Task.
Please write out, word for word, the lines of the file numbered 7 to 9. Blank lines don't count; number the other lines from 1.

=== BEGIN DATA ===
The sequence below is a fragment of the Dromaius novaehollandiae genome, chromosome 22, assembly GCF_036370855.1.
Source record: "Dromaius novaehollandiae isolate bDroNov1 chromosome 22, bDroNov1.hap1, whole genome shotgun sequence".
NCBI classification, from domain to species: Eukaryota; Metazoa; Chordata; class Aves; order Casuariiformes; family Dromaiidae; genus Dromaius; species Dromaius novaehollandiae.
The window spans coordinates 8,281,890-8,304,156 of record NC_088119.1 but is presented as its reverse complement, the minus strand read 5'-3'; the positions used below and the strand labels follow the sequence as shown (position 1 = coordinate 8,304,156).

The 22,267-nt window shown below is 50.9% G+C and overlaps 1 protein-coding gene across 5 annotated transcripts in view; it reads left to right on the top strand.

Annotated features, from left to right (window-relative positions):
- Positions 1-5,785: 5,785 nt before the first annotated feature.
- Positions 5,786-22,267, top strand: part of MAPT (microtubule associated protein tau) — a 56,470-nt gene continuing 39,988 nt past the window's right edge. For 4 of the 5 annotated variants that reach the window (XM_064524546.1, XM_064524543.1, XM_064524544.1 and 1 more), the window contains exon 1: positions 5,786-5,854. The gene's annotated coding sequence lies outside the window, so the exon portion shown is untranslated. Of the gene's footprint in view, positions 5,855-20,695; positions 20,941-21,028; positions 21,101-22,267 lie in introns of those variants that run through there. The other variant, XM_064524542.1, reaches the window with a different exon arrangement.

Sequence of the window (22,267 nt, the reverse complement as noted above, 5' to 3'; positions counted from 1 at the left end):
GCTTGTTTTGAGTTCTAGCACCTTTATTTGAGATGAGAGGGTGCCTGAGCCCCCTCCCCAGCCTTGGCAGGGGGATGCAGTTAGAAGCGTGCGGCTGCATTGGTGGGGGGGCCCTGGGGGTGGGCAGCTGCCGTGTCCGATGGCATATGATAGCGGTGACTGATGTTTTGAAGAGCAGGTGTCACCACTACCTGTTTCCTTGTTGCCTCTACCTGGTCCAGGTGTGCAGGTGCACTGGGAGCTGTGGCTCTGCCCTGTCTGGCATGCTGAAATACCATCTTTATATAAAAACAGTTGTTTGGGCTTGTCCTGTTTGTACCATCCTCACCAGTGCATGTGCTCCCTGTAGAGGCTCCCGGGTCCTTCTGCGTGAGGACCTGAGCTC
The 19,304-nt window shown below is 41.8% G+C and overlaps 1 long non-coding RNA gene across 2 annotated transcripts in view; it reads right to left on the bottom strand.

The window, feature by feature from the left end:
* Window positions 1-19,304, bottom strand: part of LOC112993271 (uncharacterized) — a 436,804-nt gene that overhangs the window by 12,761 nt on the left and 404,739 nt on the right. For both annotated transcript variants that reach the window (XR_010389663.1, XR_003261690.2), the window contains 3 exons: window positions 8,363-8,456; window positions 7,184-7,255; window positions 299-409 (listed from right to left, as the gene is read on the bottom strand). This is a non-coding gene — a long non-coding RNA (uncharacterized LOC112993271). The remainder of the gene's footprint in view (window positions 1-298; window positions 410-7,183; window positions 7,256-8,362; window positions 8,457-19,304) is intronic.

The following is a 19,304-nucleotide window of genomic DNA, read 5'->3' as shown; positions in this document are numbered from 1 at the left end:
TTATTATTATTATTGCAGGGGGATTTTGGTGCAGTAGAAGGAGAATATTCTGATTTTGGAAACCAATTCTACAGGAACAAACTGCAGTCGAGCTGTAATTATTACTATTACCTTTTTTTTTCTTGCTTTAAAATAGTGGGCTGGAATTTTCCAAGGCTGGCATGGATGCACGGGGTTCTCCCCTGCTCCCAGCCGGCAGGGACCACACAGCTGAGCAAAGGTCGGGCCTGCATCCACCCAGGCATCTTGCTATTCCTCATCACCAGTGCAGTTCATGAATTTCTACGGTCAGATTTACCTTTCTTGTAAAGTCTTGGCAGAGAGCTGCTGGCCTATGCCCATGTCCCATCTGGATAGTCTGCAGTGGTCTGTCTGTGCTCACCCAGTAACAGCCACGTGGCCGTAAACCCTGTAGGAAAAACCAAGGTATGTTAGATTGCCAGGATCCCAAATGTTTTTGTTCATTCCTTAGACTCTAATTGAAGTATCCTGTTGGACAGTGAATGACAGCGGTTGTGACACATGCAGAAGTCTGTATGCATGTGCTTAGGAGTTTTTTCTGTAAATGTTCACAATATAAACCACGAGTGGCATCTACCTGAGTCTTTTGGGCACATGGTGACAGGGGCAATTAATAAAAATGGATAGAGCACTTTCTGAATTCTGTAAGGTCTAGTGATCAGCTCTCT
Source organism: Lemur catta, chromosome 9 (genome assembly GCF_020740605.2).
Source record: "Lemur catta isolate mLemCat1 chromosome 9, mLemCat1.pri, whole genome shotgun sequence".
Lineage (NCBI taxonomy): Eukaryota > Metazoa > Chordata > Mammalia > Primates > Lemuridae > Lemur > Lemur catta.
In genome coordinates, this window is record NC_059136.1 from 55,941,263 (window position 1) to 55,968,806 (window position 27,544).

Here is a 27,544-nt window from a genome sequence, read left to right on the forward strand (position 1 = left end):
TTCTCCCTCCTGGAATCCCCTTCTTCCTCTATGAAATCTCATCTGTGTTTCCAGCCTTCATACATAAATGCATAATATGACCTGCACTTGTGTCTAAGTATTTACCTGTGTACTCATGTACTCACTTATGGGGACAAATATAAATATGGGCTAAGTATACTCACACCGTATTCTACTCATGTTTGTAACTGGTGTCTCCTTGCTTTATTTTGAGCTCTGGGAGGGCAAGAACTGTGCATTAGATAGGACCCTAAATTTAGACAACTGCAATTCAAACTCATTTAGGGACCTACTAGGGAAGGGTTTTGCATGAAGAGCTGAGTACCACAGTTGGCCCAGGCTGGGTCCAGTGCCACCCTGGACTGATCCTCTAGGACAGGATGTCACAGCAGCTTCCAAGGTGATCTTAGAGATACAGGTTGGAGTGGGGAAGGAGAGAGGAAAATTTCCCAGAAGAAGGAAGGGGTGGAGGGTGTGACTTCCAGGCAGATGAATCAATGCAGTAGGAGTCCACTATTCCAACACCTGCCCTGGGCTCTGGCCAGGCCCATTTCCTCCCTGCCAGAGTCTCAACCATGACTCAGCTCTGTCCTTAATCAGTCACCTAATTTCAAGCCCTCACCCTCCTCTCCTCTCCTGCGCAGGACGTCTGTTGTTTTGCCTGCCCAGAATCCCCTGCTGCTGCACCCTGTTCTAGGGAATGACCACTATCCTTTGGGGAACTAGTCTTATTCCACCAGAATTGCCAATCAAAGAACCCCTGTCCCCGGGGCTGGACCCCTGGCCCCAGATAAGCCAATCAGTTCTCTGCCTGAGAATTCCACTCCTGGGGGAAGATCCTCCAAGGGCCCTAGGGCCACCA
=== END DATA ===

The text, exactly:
- Positions 1-5,785: 5,785 nt before the first annotated feature.
- Positions 5,786-22,267, top strand: part of MAPT (microtubule associated protein tau) — a 56,470-nt gene continuing 39,988 nt past the window's right edge. For 4 of the 5 annotated variants that reach the window (XM_064524546.1, XM_064524543.1, XM_064524544.1 and 1 more), the window contains exon 1: positions 5,786-5,854. The gene's annotated coding sequence lies outside the window, so the exon portion shown is untranslated. Of the gene's footprint in view, positions 5,855-20,695; positions 20,941-21,028; positions 21,101-22,267 lie in introns of those variants that run through there. The other variant, XM_064524542.1, reaches the window with a different exon arrangement.

Sequence of the window (22,267 nt, the reverse complement as noted above, 5' to 3'; positions counted from 1 at the left end):